"St. Helena is the historic heart of Napa Valley, with several vineyards and wineries being established here in the late 1800’s. Situated within ancient alluvial fans, St. Helena’s distance from cooling influences of the San Pablo Bay gives us less diurnal shift. This results in early ripening Cabernet Sauvignon that is wonderfully fruit forward, with sleek tannin and balanced acidity."
- Megan Gunderson, Hall Wines

Notable Wines sourced from Saint Helena AVA

Saint Helena Winery
Saint Helena Winery 2009 'Sympa' Cabernet Sauvignon

Winemaker Aaron Pott formerly purchased fruit from this vineyard when he worked for another well-known Napa Valley Cabernet winery, and now helps create this flagship Cabernet for Saint Helena Winery.

View Winery Profile

Gallica 2021 'ESTATE ' Cabernet Sauvignon

Estate Cabernet Sauvignon from our vineyard planted in 1990 on the West Side of Saint Helena. Mature vines in their prime winemaking moment.

View Winery Profile

Young Inglewood Vineyards
Young Inglewood Vineyards 2021 'Estate' Cabernet Sauvignon

Our Estate Cabernet Sauvignon is crafted from the vines on our 150 year old estate vineyard in Saint Helena, Napa Valley. Native fermentation is followed by 21-22 months in French Oak with minimal intervention. (one racking, on the lees, but no stirring, minimal sulfer) 14-15 months of bottle aging preceed its release in late September.

View Winery Profile

Gibbs Vineyards
Gibbs Vineyards 2012 Sauvignon Blanc

Harvested from our estate vineyard on Lodi Lane in Saint Helena, the Gibbs 2012 Sauvignon Blanc features aromas of bright lemon and melon, complimented by floral notes of apricot and peach. Flavors of fresh kiwi and honeydew melon freshen the palate, leading to a crisp finish.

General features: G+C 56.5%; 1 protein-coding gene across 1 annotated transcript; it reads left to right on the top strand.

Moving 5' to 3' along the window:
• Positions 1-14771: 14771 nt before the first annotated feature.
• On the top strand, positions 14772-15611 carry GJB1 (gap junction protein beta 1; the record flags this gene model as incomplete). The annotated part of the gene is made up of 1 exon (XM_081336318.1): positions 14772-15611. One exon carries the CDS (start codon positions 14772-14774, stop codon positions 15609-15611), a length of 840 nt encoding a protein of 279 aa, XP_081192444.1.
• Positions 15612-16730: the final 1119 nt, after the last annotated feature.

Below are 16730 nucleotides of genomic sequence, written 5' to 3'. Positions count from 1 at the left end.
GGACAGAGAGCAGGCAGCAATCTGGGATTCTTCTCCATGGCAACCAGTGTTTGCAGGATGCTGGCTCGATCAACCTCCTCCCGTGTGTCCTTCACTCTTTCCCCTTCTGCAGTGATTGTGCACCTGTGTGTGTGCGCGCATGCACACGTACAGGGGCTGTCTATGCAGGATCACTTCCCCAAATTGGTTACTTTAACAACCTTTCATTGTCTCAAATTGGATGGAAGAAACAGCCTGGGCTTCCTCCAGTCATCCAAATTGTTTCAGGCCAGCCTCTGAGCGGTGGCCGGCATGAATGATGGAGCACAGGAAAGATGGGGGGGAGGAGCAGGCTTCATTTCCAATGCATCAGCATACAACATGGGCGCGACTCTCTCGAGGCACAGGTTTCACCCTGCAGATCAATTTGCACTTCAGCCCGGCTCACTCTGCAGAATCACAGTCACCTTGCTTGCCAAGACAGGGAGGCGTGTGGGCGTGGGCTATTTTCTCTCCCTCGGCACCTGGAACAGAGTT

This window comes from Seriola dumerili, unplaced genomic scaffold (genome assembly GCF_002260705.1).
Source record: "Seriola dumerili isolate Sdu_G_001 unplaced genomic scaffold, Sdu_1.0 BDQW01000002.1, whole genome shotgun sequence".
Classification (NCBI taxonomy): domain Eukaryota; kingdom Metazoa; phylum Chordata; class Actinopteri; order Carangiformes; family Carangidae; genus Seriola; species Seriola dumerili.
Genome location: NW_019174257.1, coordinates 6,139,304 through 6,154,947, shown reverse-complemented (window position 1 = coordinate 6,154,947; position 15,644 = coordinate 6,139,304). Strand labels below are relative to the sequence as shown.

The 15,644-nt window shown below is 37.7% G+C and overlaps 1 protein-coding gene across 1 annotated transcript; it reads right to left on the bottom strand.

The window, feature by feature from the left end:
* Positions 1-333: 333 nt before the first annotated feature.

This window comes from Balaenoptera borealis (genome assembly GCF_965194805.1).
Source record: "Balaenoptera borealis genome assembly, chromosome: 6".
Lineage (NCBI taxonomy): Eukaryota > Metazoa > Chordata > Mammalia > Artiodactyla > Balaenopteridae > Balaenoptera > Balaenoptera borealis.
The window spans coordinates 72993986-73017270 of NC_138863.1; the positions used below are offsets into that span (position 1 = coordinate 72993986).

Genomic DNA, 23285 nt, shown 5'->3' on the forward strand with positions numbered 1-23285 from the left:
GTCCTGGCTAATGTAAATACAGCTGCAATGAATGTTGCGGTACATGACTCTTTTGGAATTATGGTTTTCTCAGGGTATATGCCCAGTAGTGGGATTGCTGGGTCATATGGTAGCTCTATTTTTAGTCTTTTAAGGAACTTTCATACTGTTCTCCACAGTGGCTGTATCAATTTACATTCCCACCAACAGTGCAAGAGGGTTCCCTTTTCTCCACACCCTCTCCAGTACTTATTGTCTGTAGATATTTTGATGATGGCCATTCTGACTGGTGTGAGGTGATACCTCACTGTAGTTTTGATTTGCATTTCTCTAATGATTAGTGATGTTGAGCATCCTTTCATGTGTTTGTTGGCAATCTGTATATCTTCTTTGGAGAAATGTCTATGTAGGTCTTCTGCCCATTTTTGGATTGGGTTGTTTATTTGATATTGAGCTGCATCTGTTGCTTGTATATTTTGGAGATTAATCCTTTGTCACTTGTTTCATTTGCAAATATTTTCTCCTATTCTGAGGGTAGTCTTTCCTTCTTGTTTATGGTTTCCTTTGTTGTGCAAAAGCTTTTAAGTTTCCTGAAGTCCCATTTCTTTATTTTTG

View Winery Profile

Saint Helena Resources and References

  1. "§ 9.149 St. Helena" (Title 27: Alcohol, Tobacco and Firearms; Part 9— American Viticultural Areas; Subpart C— Approved American Viticultural Areas). Code of Federal Regulations (e-CFR). Retrieved October 31, 2007.
  2. "The St. Helena Viticultural Area (94F–015P)" (27 CFR Part 9 60 FR 47053 [T.D. ATF–366; RE: Notice No. 801] RIN 1512–AA07, Final rule). Federal Register. Alcohol and Tobacco Tax and Trade Bureau. 60 (175): 47053–47061. September 11, 1995. Archived (PDF) from the original on March 31, 2021.
  3. "St. Helena AVA" (Napa Valley’s Wine Epicenter). Napa Valley Life Magazine. August 5, 2020.
  4. Brook, Stephen (March 7, 2011). The Finest Wines of California: A Regional Guide to the Best Producers and Their Wines. University of California Press. p. 67. ISBN 978-0-520-26658-2
  5. "St. Helena AVA — What Everyone Should Know". FredSwan.wine. December 27, 2019. Retrieved May 1, 2022.
  6. Villano, Matt; Doerper, John; Wood, Sharron S. (2011). California Wine Country (6th ed.). Compass American Guides. p. 116. ISBN 978-1-4000-0492-8
  7. Palmer, Lyman L.; Wells, Harry Laurenz (1881). History of Napa and Lake Counties, California. Slocum, Bowen & Company. ISBN 978-1363000555.
  8. Weber, Lin (1998). Old Napa Valley: The History to 1900. Wine Ventures Publishing. ISBN 9780966701401.
  9. Walker, Larry (March 17, 2005). The Wines of the Napa Valley. Octopus. ISBN 978-1-84533-625-7
  10. St. Helena Historical Society. (n.d.). The St. Helena area was home to the Wappo people, a Yukian-speaking group who were the area’s earliest inhabitants. St. Helena Historical Society | City of St Helena. Retrieved September 16, 2022, from https://www.cityofsthelena.org/community/page/st-helena-historical-society
  11. Wikipedia contributors. (2021, December 19). Edward Turner Bale. In Wikipedia, The Free Encyclopedia. Retrieved 22:36, September 16, 2022, from https://en.wikipedia.org/w/index.php?title=Edward_Turner_Bale&oldid=1061066278
  12. St. Helena Appellation. Appellation St. Helena. (n.d.). Retrieved September 16, 2022, from https://appellationsthelena.com/

This website uses cookies.
Learn more about our privacy policy.
Dismiss this notice